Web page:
- Released: September 14, 2004
- Label: Cleopatra
- 1.That's All Right Mama - (with 13 Cats)
- 2.Baby Let's Play House - (with 13 Cats)
- 3.Good Rockin' Tonight - (with 13 Cats)
- 4.Maybellene - (with 13 Cats)
- 5.Blue Moon of Kentucky - (with 13 Cats)
- 6.Tweedle Dee - (with 13 Cats)
Features 2004 instrumental backing dubbed over original Elvis Presley vocal.
Personnel: Elvis Presley (vocals); Danny B. Harvey (guitar); Lee Rocker (bass instrument); Slim Jim Phantom (drums).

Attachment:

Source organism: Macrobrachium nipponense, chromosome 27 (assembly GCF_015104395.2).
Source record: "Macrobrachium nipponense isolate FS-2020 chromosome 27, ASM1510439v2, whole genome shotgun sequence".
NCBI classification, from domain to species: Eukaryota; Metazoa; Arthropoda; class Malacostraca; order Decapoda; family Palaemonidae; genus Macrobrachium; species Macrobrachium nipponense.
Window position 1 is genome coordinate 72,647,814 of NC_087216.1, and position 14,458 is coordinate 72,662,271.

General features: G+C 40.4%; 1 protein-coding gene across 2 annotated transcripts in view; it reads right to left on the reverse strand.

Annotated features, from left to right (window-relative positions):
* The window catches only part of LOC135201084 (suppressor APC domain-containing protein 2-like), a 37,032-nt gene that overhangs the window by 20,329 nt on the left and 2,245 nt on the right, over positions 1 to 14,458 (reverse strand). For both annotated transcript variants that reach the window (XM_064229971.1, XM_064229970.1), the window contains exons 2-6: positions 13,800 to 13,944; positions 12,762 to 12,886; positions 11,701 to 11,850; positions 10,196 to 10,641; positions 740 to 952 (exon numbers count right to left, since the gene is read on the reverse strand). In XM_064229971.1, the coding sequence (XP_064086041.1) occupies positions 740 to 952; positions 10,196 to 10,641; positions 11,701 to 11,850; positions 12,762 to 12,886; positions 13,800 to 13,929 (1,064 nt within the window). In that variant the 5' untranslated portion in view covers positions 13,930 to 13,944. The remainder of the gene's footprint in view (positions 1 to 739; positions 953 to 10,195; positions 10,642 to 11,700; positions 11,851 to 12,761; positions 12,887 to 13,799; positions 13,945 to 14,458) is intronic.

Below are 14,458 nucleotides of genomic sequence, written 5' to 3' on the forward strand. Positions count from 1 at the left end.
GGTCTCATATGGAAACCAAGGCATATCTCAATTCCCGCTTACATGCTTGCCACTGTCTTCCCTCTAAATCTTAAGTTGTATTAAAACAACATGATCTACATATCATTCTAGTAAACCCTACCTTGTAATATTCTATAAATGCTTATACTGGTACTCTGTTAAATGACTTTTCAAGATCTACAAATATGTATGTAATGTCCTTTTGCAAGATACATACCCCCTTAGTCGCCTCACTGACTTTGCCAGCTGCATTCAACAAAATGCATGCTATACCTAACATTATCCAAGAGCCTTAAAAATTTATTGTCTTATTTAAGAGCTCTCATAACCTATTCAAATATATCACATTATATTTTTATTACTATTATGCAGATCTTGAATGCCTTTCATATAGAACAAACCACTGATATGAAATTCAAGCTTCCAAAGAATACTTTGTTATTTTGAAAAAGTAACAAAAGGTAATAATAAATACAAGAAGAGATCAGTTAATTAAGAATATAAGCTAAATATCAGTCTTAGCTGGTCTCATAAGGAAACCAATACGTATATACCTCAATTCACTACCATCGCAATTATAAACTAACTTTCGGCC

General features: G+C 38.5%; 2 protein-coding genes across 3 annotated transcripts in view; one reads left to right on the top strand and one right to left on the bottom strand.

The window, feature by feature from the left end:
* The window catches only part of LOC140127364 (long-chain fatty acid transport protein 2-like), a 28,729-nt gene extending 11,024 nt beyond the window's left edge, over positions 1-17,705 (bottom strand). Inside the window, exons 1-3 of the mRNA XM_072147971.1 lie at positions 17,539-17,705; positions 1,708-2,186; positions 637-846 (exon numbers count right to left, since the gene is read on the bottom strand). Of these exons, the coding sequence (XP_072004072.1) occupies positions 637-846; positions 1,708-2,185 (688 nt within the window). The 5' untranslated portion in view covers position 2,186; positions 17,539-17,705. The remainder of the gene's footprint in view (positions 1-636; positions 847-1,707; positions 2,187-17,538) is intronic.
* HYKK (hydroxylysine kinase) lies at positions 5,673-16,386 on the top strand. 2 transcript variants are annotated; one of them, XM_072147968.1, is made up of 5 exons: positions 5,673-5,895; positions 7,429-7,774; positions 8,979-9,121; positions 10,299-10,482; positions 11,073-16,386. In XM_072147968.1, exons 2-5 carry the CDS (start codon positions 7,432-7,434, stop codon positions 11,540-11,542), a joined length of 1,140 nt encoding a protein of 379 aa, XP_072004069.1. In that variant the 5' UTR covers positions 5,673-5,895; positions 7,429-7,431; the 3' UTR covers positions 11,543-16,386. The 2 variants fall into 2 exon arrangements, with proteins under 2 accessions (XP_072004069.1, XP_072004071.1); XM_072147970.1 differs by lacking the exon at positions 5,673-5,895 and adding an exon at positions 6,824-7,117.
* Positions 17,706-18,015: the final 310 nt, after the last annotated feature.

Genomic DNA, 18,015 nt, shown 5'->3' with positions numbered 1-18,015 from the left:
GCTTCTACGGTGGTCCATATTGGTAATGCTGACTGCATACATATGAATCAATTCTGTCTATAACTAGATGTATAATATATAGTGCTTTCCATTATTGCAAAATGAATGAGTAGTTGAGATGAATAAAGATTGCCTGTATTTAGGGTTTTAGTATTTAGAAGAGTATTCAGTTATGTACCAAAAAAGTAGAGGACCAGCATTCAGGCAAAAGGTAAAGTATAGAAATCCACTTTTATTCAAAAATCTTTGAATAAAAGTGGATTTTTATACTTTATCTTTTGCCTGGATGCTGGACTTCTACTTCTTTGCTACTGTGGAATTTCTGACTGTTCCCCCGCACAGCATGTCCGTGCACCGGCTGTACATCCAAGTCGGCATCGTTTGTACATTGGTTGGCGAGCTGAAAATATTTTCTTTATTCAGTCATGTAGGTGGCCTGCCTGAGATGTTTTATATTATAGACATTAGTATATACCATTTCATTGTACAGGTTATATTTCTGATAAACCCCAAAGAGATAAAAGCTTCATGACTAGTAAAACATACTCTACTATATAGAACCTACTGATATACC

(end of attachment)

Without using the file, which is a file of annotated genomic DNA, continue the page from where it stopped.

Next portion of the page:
Back in the 1980s, bassist Lee Rocker of the Stray Cats participated in one of the better rockabilly revival efforts of its era, the Carl Perkins live broadcast special Blue Suede Shoes, which also included George Harrison, Ringo Starr, Rosanne Cash, et al., playing alongside Perkins. This CD sort of does the same thing for (or with) Elvis Presley, kind of -- the producers have gotten hold of what they claim are the original, first-generation tapes of Presley's live broadcasts from The Louisiana Hayride and, using digital technology, have inserted Rocker, Danny B. Harvey of the Swing Cats, and Stray Cats alumnus Slim Jim Phantom in place of Presley's band, which was partly drowned out by the crowd and not too well recorded in any case. "Good Rockin' Tonight" offers a very compressed Presley vocal, but "That's All Right Mama," "Baby Let's Play House," and "Maybellene" all kind of work, showing what Elvis might've sounded like working with musicians who were doing more (and this is meant as no slight against Scotty Moore or Bill Black) than making up the music as they went along -- rather, these are real virtuoso musicians who've got the advantage of 50 years on the participants. The songs are all startlingly good, though a bit busier than Elvis' real sound of this period was. Also, it's impossible to tell how Presley would have liked the current musicians' approach to this music, or altered his own contribution; he was very much his own producer, with definite ideas from his first day recording at RCA (if not earlier) about how he wanted each song to sound. Still, as entertainment it works here, as an eerie hybrid of two rockabilly sounds separated by half a century but linked by the same inspiration. And the sound is awesome. ~ Bruce Eder